Reading Group | Trouble in Paradise by Slavoj Žižek

  • VENUE: A4 Space
  • START: 06:30 PM
  • END: 08:30 PM
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Kevin Jones’ book club kicks off this month with Slavoj Žižek’s ‘Trouble in Paradise’.

The Reading Group is designed to be a forum of open conversation and debate, a collective means of supporting readers through books that might be too daunting to tackle alone.

Free and open to all. Part of Alserkal’s Spring 2019 programme on Corrective Maintenance.
Limited to 10 participants. Email to register.
Session 1: Contextualising Trouble in Paradise

Date: 20 February 2019

Time: 6.30-8.30PM

Location: Cinema Room, A4 Space

This introductory session will place the book within the context of Žižek’s wider oeuvre. Without dwelling too much on the hype around the author, we will nonetheless try to assess his appeal (or rejection), and highlight some of the fundamental concepts at work in the text.

Session 2: Structure (or lack of it)

Date: 6 March 2019

Time: 6.30-8.30PM

Location: Meeting point A4 Space

The five-part structure of Trouble in Paradise is drawn from the flow of a joke, and the text proclaims to adhere to these five chapters. Yet the work is jumpy, restless; ideas recoil back on themselves, leaving no real linear development. Tantalising though this interdisciplinary romp may be, we’ll discuss what lies behind Žižek’s apparent structural mayhem.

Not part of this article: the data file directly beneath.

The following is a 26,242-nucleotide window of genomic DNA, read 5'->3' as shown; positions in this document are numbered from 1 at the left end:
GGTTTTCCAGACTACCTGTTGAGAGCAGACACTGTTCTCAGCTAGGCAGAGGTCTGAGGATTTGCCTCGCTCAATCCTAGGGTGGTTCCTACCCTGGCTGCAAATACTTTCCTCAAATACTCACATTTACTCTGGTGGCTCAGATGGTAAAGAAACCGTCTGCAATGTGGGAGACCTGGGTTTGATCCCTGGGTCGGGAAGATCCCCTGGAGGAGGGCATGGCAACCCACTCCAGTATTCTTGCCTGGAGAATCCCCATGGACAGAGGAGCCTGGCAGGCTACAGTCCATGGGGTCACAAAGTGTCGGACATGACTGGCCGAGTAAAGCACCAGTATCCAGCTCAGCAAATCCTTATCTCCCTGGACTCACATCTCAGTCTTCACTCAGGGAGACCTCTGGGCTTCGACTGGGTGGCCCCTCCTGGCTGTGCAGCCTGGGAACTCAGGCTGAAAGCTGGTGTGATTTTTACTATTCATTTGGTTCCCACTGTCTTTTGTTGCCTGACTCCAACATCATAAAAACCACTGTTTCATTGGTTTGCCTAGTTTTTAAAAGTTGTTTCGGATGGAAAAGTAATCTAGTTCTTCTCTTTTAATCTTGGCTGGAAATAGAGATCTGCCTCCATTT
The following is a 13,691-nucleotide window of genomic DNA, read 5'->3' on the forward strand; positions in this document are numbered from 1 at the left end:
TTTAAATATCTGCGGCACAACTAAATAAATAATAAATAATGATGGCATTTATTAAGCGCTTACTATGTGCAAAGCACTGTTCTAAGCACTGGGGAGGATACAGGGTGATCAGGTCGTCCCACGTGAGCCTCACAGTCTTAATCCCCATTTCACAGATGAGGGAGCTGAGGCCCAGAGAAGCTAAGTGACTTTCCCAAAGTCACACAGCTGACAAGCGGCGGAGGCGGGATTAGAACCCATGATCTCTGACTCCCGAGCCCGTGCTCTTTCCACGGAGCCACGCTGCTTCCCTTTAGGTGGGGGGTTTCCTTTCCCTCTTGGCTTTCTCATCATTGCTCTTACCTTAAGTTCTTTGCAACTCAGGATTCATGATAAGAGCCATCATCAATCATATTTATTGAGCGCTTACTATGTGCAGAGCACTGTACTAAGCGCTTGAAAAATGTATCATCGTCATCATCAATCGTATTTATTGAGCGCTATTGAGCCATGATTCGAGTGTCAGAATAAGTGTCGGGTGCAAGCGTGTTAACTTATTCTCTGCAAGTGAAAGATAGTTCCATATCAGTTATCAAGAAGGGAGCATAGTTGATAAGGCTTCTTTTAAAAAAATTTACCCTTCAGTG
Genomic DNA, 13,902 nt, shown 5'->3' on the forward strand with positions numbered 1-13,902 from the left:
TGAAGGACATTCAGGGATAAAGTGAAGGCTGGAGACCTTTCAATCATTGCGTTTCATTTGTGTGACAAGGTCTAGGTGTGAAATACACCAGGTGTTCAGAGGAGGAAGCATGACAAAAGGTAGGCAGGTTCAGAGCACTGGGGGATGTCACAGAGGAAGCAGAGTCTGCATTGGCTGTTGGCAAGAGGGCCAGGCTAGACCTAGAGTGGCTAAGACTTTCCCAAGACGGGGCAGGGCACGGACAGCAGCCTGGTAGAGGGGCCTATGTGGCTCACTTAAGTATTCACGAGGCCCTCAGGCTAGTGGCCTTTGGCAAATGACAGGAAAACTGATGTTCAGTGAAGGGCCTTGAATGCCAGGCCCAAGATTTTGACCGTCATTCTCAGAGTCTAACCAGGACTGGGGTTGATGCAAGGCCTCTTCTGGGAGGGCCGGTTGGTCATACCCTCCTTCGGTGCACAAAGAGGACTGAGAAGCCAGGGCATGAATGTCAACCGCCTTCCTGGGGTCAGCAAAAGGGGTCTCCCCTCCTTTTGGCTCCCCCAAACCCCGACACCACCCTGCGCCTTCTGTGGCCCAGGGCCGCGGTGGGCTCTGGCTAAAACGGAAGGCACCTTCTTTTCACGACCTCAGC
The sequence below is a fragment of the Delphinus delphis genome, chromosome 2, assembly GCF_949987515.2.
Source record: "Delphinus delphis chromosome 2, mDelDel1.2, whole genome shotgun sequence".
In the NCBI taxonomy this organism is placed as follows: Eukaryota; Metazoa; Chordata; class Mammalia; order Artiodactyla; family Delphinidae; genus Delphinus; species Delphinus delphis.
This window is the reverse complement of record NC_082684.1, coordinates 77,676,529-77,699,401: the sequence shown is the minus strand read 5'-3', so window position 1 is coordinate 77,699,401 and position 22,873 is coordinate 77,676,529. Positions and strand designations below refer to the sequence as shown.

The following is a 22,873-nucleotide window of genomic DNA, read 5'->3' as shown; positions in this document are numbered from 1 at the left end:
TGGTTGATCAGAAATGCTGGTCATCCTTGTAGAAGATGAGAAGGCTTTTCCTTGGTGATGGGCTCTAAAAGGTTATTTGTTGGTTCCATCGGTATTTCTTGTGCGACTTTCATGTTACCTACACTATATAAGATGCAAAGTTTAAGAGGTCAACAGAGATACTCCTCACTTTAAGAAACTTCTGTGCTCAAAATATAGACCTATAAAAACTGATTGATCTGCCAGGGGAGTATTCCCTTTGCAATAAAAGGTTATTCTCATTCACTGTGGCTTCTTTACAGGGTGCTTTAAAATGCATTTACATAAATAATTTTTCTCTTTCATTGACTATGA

Session 3: The absurdities of capitalism and the role of popular culture

Date: 3 April 2019

Time: 6.30-8.30PM

Location: Meeting point A4 Space

Instances of the vagaries of capitalism abound in Trouble in Paradise, and we’ll use this session to highlight a few examples, pinpointing specific connections to popular culture.

Session 4: The Master

Date: 17 April 2019

Time: 6.30-8.30PM

Location: Meeting point A4 Space

Much of the latter part of the book concerns the figure of the Master, a figure required in moments of crisis to galvanise those who believe in revolutionary change—a sort of “Thatcher of the left.” This final session will also try to articulate Žižek’s ultimate recommendation: what is he actually proposing, and can we take him seriously?